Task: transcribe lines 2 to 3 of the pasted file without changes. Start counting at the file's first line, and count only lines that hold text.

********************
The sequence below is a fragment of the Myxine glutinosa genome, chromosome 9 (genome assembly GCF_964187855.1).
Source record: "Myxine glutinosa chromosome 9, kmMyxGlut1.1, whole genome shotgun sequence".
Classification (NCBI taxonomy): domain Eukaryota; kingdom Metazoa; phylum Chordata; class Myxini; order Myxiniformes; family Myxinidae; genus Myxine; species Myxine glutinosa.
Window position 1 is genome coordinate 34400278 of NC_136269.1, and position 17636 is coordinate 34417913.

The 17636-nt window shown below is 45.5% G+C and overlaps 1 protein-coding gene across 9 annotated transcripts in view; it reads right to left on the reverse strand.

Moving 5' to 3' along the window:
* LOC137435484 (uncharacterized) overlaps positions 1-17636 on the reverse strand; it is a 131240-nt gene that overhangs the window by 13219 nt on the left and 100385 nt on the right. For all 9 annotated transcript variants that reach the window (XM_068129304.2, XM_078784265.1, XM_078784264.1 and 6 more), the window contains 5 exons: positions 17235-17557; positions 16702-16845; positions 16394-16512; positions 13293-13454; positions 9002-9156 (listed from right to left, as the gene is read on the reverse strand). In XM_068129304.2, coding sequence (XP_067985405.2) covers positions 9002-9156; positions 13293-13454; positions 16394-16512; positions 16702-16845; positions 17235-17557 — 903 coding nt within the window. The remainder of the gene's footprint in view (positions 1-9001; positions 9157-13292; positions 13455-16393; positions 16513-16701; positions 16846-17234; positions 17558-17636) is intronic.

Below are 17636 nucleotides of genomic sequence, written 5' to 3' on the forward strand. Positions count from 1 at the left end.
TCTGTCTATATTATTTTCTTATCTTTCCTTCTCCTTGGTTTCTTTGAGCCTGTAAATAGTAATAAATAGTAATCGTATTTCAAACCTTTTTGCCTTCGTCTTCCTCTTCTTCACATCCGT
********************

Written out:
Source record: "Myxine glutinosa chromosome 9, kmMyxGlut1.1, whole genome shotgun sequence".
Classification (NCBI taxonomy): domain Eukaryota; kingdom Metazoa; phylum Chordata; class Myxini; order Myxiniformes; family Myxinidae; genus Myxine; species Myxine glutinosa.